Another loaner? Lanthe wore her sister’s most battle-tested breastplate. As Sabine had grumbled, “You need extra insurance for my halfling niece or nephew.” Lanthe was also wearing more sensible boots (no stilettos this time) and a pair of second-skin leather pants—might as well squeeze into them while she still could!
“You’re not going to simply run into him there,” Sabine said. “What if you miss him?”
Lanthe marched over to her camping backpack. “That’s why I’m staying there.”
Cadeon recovered first. “You? Camping?” He snorted. “Much less camping in hell!”
“Cade.” Holly slapped his chest.
He muttered, “You gotta admit that’s funny.”
Lanthe piped her lip and blew a braid out of her eyes. Apparently everyone here had forgotten that she’d already camped in hell. Granted, she hadn’t been alone. . . .
Sabine said, “I was opposed to you going by yourself for just an hour or so! Now you want to go indefinitely? And if you tell me it’s really not that bad there one more time, I might scream.”
“I’ve set everything in motion here that I can. In a few days, I’ll check in for news.”
“And to provide proof of life,” Rydstrom said.
Cadeon gave him a damn straight look.
“If I haven’t found Thronos in three weeks, I’ll return to summon him. And, Sabine, it’s really not that bad there.”
When Sabine parted her lips to argue, Lanthe said, “This baby bird’s gotta fly, sis.”
“Great,” Sabine drawled. “She’s already speaking in avian metaphors.”
Holly chuckled, then made her face serious once more.
Lanthe gazed at her sister, hating that she worried. But there was nothing she could do about it. “It’s time for me to go. I’m recharged, resolved, and ready to do this—on my own.”
Rydstrom drew Sabine close. “She’s got a point, cwena.” Demonish for little queen, his nickname for her. “There comes a time when you just have to trust. I had to do that with Cadeon.”
“Only took him fifteen hundred years,” Cadeon remarked. Aly blew a bubble and tugged on her pointed ear at the same time, which Cadeon clearly thought was a marvelous feat.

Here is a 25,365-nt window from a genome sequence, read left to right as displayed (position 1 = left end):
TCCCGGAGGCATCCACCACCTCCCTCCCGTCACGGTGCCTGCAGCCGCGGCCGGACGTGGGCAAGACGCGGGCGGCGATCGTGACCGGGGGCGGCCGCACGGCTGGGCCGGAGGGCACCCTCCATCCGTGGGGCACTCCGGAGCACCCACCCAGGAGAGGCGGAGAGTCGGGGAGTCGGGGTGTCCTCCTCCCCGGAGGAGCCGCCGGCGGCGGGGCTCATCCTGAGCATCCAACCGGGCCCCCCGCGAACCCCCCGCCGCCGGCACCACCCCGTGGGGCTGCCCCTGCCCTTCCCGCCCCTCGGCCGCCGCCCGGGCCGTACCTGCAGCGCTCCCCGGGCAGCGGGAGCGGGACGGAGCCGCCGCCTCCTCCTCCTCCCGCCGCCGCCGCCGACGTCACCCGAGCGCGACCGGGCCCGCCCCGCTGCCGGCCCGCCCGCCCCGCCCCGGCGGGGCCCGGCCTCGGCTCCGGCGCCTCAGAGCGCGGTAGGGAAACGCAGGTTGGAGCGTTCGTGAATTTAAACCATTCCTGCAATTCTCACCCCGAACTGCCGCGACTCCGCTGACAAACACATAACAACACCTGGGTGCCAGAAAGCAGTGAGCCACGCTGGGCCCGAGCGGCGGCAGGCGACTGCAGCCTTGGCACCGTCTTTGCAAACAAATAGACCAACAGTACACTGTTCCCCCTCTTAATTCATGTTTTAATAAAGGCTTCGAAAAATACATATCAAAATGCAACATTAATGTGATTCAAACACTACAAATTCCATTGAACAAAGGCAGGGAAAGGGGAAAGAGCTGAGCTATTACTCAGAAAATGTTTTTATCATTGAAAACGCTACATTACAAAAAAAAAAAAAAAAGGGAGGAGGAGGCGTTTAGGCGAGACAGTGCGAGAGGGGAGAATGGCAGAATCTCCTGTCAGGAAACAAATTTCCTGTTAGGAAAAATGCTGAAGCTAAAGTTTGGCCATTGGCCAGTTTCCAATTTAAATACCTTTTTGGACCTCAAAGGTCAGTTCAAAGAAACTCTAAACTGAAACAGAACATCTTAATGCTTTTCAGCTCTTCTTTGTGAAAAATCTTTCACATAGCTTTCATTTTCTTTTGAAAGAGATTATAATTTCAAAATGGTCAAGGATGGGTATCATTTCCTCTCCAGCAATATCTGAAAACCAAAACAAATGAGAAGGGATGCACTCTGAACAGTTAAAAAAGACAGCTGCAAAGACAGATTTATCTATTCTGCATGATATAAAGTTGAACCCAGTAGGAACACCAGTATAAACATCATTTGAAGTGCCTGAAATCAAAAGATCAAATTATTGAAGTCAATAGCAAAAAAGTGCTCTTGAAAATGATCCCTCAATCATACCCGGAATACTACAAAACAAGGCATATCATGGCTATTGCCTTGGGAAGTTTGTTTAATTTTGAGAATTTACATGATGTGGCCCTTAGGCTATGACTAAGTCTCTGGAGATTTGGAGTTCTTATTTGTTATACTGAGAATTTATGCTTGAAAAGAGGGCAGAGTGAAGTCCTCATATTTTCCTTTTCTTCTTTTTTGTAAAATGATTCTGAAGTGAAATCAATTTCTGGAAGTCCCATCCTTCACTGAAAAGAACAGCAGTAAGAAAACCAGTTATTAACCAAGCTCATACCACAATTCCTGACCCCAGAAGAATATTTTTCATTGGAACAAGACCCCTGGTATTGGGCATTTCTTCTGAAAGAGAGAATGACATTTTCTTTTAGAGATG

“At least leave the portal open,” Sabine said, “until we can be sure you even got to the right realm.”
In a grousing tone, Lanthe muttered, “Fine. Just so you won’t worry so much.”
“Don’t forget what we talked about, Lanthe,” Rydstrom told her. Now that he knew what Thronos was really like, he was cordially offering refuge in Rothkalina to every Vrekener. Sabine was grudgingly co-offering it.
“Thank you for that.” But Lanthe had another idea. It was so crazy, she hadn’t mentioned it to a soul. . . .
Dreaming of reuniting with Thronos and restoring his memory, she felt sorcery coursing through her. She raised her hands and began to open a rift.
For me—and for our halfling.
Lanthe directed the door straight to the glade (in theory). Squeezing her eyes shut, she inwardly begged that she’d find floating bubbles—and not a giant stomach.
Thronos’s pain continued to escalate.
He’d decided to leave, but at the last moment he’d felt as if he was on the verge of remembering something. So pain be damned. He remained in the forest glade.
Thronos knew pain. He could handle it.
The day was beginning its long, slow fade to twilight. Considering this realm’s sluggish passage of time, he’d already been away from the outpost far too long. But leaving this place would be cowardly. And he was no—
Movement behind him? He twisted around.
In the center of this glade, the air blurred. A gap opened, a portal.
Cautiously stepping from it was the most breathtaking female Thronos had ever seen.
Long raven hair. Plump red lips. Eyes as blue as the skies he’d lost when his kingdom fell.
That raw emptiness, that maddening absence began to . . . ease? As if some magnet were pulling him toward her, his feet started to close the distance between them.
But she was dressed as a sorceress, with a metal headdress and breastplate, an unusual gold necklace—and leather trews that lovingly molded to her generous curves. He scrubbed his palm over his mouth, needing to focus; difficult when treated to such a sight.
A sorceress might fear he meant her harm. After Morgana, he supposed he should be suspicious of this one as well.
If he announced himself, would she run back into that portal, lost to him? At the thought, panic seized his chest. Why did he feel like she would run?